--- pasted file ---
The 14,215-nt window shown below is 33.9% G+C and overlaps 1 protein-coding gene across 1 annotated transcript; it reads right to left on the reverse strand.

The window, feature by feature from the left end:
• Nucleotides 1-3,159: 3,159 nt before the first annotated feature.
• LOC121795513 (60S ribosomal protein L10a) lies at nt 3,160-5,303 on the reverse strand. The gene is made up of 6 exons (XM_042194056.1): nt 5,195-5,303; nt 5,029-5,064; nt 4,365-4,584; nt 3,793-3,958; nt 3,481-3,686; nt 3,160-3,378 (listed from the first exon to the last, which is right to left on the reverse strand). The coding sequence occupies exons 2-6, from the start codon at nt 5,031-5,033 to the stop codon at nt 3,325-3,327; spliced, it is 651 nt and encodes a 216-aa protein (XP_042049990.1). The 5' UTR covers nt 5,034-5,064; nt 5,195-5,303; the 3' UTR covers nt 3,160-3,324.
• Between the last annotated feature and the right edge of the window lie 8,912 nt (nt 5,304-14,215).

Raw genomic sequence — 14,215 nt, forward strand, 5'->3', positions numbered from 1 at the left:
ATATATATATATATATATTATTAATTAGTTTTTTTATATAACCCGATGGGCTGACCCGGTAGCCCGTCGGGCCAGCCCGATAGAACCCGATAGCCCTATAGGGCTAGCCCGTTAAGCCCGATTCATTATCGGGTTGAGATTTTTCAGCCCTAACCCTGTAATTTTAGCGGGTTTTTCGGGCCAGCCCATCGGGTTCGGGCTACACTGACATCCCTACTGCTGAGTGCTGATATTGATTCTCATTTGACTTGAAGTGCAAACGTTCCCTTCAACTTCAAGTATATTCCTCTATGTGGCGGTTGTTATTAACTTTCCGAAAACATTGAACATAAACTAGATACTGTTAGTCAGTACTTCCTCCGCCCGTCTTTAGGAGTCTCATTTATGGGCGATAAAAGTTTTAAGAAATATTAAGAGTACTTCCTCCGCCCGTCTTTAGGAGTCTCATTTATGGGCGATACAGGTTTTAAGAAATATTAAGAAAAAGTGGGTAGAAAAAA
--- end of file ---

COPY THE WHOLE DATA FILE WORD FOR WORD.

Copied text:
The 14,215-nt window shown below is 33.9% G+C and overlaps 1 protein-coding gene across 1 annotated transcript; it reads right to left on the reverse strand.

The window, feature by feature from the left end:
• Nucleotides 1-3,159: 3,159 nt before the first annotated feature.
• LOC121795513 (60S ribosomal protein L10a) lies at nt 3,160-5,303 on the reverse strand. The gene is made up of 6 exons (XM_042194056.1): nt 5,195-5,303; nt 5,029-5,064; nt 4,365-4,584; nt 3,793-3,958; nt 3,481-3,686; nt 3,160-3,378 (listed from the first exon to the last, which is right to left on the reverse strand). The coding sequence occupies exons 2-6, from the start codon at nt 5,031-5,033 to the stop codon at nt 3,325-3,327; spliced, it is 651 nt and encodes a 216-aa protein (XP_042049990.1). The 5' UTR covers nt 5,034-5,064; nt 5,195-5,303; the 3' UTR covers nt 3,160-3,324.
• Between the last annotated feature and the right edge of the window lie 8,912 nt (nt 5,304-14,215).

Raw genomic sequence — 14,215 nt, forward strand, 5'->3', positions numbered from 1 at the left:
ATATATATATATATATATTATTAATTAGTTTTTTTATATAACCCGATGGGCTGACCCGGTAGCCCGTCGGGCCAGCCCGATAGAACCCGATAGCCCTATAGGGCTAGCCCGTTAAGCCCGATTCATTATCGGGTTGAGATTTTTCAGCCCTAACCCTGTAATTTTAGCGGGTTTTTCGGGCCAGCCCATCGGGTTCGGGCTACACTGACATCCCTACTGCTGAGTGCTGATATTGATTCTCATTTGACTTGAAGTGCAAACGTTCCCTTCAACTTCAAGTATATTCCTCTATGTGGCGGTTGTTATTAACTTTCCGAAAACATTGAACATAAACTAGATACTGTTAGTCAGTACTTCCTCCGCCCGTCTTTAGGAGTCTCATTTATGGGCGATAAAAGTTTTAAGAAATATTAAGAGTACTTCCTCCGCCCGTCTTTAGGAGTCTCATTTATGGGCGATACAGGTTTTAAGAAATATTAAGAAAAAGTGGGTAGAAAAAA